What is the Real Difference Between Mezcal and Tequila?

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    Tequila is a type of mezcal.

    It is, in other words, a species of the genus mezcal, and the word itself — mezcal or mescal, depending on which part of the world you’re in — comes from the Aztec word meaning “oven-baked agave.”

    Thus mezcal is a spirit distilled from oven-cooked agave plants.

    Agave, in turn, is a species of Agavaceae, which is native to the American southwest and to Mexico.

    Agavaceae is also known as the Centuryplant. It has sword-shaped leaves, which are greenish-gray and spiky.

    The agaves used for mezcal are roasted and smoked in underground pits and then wild-fermented in open-air cauldrons. It’s a large and laborious process, which requires, among other things, the uprooting of big heavy agaves and the shearing of their sword-shaped leaves. When the leaves are sheared, all that remains is the core, also called the “piña,” which means pineapple because that is what it looks like, and pineapple, for the same reason, derives from the word “pinecone.”

    After the leaves are lopped, the heart is sacrificially roasted, in true Aztec fashion, and then this precious heart is broken and pulverized and fermented inside antiquated wooden stills — until, at last, her ghostly vapor is transfigured into a potent potable spirit.

    The elegant, punky, petroleum-like smokiness which imbues every good mezcal, and which is its quiddity, comes from the burning of the agave heart.

    In the harvesting process, tequila and mezcal are virtually identical.

    The significant differences start in the cooking of the piña.

    Tequila, understand, originated in the Mexican state of Jalisco, which is about the size of South Carolina. To this day, tequila can by law only come from certain government-specified regions of Mexico — Jalisco principle among them. Also by law, tequila can only come from one variety of agave plant, and that is the blue agave.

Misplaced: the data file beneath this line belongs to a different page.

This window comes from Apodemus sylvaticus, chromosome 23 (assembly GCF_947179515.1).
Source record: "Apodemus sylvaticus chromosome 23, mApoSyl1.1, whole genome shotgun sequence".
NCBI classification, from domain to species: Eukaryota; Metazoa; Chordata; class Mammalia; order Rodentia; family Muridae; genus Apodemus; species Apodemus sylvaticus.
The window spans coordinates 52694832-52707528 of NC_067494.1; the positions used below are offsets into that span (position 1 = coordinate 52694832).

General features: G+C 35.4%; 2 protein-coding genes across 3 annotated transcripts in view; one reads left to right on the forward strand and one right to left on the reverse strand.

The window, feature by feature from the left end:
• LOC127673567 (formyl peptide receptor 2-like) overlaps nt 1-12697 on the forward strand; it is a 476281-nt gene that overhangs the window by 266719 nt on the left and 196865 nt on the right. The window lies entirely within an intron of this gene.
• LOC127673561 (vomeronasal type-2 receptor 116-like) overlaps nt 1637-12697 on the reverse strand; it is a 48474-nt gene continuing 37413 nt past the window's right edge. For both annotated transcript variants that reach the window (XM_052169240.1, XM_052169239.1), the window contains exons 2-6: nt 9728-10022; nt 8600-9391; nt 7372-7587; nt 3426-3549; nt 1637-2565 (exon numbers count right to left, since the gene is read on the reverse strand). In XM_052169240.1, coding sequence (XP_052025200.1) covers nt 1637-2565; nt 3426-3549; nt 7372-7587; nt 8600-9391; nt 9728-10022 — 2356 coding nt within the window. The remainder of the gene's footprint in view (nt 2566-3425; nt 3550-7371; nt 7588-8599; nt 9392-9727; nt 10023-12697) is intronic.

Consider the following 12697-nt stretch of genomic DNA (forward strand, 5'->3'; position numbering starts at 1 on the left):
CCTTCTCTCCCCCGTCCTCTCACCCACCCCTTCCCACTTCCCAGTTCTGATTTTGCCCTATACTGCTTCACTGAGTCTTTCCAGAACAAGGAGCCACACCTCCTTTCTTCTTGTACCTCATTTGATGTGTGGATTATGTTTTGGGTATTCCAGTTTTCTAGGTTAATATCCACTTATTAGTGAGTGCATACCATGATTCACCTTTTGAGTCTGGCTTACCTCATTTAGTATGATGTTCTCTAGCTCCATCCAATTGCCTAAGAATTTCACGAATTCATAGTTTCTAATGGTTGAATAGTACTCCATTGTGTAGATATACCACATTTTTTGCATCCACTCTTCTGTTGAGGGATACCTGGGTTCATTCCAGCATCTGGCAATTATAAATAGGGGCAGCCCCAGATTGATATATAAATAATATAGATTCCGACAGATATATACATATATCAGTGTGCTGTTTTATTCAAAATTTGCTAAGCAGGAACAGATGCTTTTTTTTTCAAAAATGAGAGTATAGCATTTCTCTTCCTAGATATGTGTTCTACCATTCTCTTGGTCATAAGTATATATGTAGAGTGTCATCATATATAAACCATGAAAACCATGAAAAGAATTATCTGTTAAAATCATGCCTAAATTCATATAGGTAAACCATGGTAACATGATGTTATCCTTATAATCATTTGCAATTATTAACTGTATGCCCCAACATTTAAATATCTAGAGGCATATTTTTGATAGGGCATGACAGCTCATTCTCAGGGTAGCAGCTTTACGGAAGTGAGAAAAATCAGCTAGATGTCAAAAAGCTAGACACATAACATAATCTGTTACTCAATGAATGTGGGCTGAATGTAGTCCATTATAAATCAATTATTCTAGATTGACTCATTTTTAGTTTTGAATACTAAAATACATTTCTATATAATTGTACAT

Mezcal, on the other hand, can be made from over thirty different varieties of the agave plant (though espadín is the most popular).

    Mezcal has always been the outlaw, the bandito, the blacksheep, burned and bottled and bootlegged among the snakes and scorpions in the sun-drenched wilderness of Mexico.

    Tequila, meanwhile, is the polite and proper child who never took a risk, the clean and legal tender one, conformist, precious, popular.

    In this hemisphere, two main spirits above all others have been invented — rum and mezcal — and of those mezcal is the most ancient. It is the fermented juice of the magical agave plant: a plant brought down by the Aztec gods, the bat gods and the serpent-jaguar deities who haunt the hills and the grottoes of the sun-struck southern world.

    [This article was commissioned by and first appeared in the Coloradoan newspaper.]


About The Author

Ray Harvey

I was born and raised in the San Juan Mountains of southwestern Colorado. I've worked as a short-order cook, construction laborer, crab fisherman, janitor, bartender, pedi-cab driver, copyeditor, and more. I've written and ghostwritten several published books and articles, but no matter where I've gone or what I've done to earn my living, there's always been literature and learning at the core of my life.

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